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There are 397 News Items in 40 pages and you are on page number 31

Sun 14 Dec - Amble - persistence pays - Matt Simpson
And on the seventh day he rested, but we didn’t…
Thanks to the diligent praying and selfless sacrificing of much of our precious weekend at the windless altar that was Seaton Point on Saturday the wind gods came through with a belta on Sunday! And whilst various deities rested and NWC members indulged in a little DIY, Carl, Steve C, Matt and potential new recruit Nic, had the pleasures of a sacreligiously splendid, blasphemously brilliant full on blast…
A good north north westerly blow was in evidence when we convened at 1100 in Amble, and with minimal shore break and a good rolling and choppy swell, big rigs were assembled and put through their paces, the wind started to fill in and soon the kit was shrunk and the speeds increased. Steve on his 5.5 and wave board was seen heading skywards on numerous occasions and the steady wind made for some epic full power reaches right out towards the island.
Eventually foot straps gave way and mast feet and sails suffered, so, taking this as an omen the day was decreed to have finished. At this point the heavens opened, the wind got to a good force 8 and the hail descended as a double rainbow arched over the Coquet light house. Halleluiah! I have seen the light!
Another classic Amble session, it's four days later and I am still grinning, and repairing my kit…
Festive good cheer and all that. . .

Sat Dec 13 - Seaton Point - Ross
The day started well. 9.30am. Druridge, spray everywhere, 11 deg, sunshine. Blowing cross off F7. I rigged a 4.1m but when others arrived the consensus was to go to a safer beach. Off we (8 of us) went to Seaton point. FIVE hours later I eventually got to sail - for five minutes, on a 5.5m. Prior to that the wind had lulled to F3 and after the short blast it died again. Unbelievable given the weather charts and the fact that it was blowing a gale everywhere else. Today was all about standing on beaches again, and very little to do with sailing.
I ended up wishing I'd been making progress on the DIY. As Gavin says, this beach has been serving up some horrible, gusty, unsailable winds the last few times we've visited it.

Seaton Point / 13 December 2020 - Gavin Duthie
One For The Record Books -
As the forecast did not live up to the billing, a quick roll call of today's. MBON's (Merry Bunch Of Nutters) will suffice. Ross, Ray, Tim 100, Matt, Steve C, Steve B, Gavin, Tony C and a half alive Andy (Barnes Disease) made it out (well only some of us onto the water) to endure 2.5 hrs of iffy wind. After a brilliant forecast, the seasonal fare served up, left a lot to be desired. Seaton Point is in danger of falling severly from grace.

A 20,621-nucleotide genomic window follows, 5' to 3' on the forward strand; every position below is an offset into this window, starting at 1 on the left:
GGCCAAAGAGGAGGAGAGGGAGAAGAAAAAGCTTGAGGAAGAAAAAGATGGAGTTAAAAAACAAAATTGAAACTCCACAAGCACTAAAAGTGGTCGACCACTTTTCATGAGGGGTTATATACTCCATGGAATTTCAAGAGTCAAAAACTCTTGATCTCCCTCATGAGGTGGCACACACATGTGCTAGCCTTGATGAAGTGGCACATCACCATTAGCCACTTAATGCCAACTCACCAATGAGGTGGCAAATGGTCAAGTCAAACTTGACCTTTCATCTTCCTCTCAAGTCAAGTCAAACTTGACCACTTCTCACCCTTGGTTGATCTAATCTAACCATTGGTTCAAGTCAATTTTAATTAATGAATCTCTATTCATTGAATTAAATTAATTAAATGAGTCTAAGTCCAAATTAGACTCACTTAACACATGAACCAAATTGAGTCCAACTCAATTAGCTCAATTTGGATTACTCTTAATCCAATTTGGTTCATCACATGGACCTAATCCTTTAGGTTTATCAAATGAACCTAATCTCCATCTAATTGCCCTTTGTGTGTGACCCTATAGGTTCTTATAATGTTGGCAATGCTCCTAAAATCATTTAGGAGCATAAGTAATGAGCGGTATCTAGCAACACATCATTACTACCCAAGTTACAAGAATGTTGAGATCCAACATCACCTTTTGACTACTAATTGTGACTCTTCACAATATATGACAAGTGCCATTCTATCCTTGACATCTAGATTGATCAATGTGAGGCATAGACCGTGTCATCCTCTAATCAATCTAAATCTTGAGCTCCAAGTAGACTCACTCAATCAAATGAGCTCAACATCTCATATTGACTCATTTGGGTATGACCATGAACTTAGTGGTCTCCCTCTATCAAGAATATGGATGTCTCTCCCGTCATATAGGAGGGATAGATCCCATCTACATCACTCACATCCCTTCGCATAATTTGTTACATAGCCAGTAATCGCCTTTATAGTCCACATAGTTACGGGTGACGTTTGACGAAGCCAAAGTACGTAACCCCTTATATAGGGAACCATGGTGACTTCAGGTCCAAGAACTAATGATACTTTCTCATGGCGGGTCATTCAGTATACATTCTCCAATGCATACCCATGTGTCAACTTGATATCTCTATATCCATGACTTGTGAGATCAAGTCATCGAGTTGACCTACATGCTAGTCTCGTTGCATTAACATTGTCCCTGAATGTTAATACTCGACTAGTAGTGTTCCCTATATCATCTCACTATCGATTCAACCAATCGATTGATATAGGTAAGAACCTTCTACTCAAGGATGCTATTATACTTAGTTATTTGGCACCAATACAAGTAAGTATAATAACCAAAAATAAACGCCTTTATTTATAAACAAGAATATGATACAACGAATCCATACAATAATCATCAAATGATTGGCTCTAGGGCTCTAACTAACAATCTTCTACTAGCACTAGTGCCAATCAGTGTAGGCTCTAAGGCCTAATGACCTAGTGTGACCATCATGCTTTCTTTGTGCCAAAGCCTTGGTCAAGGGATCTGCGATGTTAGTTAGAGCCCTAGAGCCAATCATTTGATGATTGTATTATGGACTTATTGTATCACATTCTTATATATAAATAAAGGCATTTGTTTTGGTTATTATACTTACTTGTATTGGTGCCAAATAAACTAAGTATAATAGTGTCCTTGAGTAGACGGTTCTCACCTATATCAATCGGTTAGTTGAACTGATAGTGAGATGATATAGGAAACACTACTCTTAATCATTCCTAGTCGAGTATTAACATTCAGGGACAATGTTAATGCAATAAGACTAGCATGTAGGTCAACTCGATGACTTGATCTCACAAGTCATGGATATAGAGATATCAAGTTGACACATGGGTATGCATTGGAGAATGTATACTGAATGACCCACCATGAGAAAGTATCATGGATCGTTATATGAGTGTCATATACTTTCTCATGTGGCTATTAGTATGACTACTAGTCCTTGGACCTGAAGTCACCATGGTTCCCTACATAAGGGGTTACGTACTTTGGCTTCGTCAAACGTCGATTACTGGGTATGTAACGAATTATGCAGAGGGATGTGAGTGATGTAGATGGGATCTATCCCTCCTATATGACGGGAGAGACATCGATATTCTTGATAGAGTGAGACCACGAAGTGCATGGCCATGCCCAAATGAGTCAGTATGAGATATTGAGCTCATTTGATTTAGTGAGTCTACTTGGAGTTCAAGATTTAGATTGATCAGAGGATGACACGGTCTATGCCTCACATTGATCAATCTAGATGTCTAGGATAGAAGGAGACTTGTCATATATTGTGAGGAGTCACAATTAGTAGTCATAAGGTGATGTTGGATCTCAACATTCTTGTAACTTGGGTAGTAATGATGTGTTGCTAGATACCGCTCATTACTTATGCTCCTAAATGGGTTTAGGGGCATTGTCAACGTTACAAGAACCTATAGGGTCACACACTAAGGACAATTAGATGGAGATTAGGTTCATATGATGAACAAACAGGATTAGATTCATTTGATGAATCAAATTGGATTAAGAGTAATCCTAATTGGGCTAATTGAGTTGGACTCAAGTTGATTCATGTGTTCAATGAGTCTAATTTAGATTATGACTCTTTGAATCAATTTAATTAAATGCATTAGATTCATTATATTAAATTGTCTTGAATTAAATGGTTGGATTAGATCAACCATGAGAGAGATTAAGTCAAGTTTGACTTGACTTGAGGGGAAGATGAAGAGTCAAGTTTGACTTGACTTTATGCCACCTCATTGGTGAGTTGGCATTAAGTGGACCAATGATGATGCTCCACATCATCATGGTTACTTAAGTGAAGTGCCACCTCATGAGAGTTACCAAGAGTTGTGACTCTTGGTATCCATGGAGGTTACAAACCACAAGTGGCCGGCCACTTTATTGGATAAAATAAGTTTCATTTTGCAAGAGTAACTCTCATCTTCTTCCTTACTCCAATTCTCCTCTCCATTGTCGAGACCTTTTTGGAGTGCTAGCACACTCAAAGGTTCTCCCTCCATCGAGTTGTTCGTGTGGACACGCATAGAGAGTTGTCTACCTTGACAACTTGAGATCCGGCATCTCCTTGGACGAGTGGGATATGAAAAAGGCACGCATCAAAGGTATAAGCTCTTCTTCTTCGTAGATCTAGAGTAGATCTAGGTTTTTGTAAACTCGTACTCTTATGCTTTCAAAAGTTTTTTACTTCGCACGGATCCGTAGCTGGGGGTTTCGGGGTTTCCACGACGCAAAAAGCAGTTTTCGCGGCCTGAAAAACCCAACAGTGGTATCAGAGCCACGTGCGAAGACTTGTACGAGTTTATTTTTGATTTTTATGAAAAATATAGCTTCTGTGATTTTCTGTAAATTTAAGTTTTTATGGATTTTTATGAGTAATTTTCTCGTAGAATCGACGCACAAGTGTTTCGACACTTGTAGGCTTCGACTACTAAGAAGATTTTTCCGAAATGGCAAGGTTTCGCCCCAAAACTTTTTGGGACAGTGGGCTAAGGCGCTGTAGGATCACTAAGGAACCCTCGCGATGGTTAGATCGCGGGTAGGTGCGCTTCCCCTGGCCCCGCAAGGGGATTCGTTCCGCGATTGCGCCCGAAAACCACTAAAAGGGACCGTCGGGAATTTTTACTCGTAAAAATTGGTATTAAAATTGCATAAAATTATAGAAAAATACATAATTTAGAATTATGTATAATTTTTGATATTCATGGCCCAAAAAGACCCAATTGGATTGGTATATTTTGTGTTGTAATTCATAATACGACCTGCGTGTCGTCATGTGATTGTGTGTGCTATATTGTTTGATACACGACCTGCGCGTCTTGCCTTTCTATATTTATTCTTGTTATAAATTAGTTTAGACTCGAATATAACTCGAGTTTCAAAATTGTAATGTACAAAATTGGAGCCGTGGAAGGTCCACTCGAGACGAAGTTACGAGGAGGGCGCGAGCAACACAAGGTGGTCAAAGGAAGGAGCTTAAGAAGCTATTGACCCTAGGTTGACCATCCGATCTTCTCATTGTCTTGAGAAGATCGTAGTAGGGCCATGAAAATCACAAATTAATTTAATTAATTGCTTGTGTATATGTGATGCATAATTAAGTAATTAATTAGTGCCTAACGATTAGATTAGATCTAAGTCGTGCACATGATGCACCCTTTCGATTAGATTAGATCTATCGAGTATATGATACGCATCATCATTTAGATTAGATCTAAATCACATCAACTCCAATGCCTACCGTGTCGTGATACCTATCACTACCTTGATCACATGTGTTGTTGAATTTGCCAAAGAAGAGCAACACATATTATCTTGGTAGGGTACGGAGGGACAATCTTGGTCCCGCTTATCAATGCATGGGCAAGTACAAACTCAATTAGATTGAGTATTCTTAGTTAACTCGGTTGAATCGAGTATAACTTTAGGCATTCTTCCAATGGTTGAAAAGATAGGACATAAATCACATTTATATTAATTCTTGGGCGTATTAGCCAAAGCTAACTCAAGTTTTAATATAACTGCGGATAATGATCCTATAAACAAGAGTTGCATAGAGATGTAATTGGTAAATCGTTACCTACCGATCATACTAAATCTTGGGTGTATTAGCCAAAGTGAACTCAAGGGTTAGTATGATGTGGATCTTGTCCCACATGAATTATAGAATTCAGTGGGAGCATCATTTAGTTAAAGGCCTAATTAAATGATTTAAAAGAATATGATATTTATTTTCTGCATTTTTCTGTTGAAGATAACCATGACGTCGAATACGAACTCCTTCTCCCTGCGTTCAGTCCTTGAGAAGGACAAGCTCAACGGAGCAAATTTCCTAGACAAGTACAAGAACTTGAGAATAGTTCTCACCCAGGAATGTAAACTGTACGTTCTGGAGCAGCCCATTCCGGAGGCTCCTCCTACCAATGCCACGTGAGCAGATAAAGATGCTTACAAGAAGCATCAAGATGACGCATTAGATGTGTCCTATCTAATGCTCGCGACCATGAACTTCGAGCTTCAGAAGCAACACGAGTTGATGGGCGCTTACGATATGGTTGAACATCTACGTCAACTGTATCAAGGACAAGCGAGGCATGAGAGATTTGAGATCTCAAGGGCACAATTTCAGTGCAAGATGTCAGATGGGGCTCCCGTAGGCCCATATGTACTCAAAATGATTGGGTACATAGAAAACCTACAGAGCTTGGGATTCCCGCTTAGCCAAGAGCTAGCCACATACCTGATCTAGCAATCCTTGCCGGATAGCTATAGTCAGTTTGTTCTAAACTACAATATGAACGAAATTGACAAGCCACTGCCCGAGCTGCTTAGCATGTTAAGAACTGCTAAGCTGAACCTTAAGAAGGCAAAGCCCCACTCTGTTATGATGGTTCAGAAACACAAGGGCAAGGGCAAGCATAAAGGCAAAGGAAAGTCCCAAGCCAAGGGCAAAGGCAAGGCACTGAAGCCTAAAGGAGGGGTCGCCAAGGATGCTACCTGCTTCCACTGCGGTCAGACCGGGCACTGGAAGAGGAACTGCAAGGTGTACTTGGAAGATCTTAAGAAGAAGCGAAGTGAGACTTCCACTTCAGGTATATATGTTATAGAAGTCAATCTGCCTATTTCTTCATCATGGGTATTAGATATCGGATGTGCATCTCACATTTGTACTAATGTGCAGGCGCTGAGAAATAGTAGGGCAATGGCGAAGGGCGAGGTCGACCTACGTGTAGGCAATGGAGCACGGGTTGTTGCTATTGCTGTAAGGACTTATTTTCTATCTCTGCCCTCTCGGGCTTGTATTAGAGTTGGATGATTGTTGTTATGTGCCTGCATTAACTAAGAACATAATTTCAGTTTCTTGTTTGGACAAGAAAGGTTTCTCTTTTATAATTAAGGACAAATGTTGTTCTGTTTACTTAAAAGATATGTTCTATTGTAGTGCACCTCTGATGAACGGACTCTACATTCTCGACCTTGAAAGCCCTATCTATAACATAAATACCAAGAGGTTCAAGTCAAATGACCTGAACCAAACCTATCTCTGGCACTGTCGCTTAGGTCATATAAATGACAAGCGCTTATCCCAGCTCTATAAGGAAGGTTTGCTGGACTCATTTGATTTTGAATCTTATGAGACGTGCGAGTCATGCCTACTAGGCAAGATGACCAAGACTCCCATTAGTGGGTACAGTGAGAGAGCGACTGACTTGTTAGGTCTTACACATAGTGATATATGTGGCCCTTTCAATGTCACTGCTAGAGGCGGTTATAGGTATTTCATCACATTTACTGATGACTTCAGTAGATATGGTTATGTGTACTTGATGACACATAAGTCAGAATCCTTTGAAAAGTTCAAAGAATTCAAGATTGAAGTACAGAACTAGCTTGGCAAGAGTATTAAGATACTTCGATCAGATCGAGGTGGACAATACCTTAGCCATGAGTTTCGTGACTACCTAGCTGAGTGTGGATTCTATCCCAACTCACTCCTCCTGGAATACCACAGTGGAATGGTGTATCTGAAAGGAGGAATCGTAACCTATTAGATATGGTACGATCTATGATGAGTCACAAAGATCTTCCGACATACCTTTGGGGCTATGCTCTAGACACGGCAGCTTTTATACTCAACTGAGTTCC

NWC AGM/end of season party 2003 - Ross Ketteridge

Many thanks to all those who came to Newbiggin Sailing Club on Wednesday 03 December.

We kicked off at 7.45pm with the formal AGM section that started with a somewhat lengthy Powerpoint presentation of my Chairman’s Report. This included an update of membership numbers, the results of the member survey and a review of 2003. This included an analysis of the amount of sailing we actually did and the average sizes of sails that we used from month to month, and hence what the average wind strength was. This is not the place to report the detail, but suffice to say that due to a hard core of highly addicted and optimistic sailors, we made the most of a very poor year, in respect of average wind strength, to rack up some very impressive statistics. For example, there were over 100 sailing days reported in this News section in 2003, over half of which were on weekend days.

On reflection, 2003 was a great year for the club. We saw a continuation of the strong growth in membership, currently standing at 66 sailing members. Most of the new members have sailed very regularly this season, and a few have complemented the gradual growth in the “merry band of nutters”, the small group of our most addicted, that are prepared to sail all year round. We enjoyed some superb sailing in 2003 when the wind decided to blow. At home we made regular pilgrimages to our favourite haunts, both coastal and inland, and also discovered some new venues that have turned out to be great sailing spots. We are truly blessed with a great coastline. We also reflected on our two excellent overseas 2003 sailing trips, to Renesse in Holland and Kos in Greece, and looked forward to the sailing we have in store for 2004, both at home and abroad.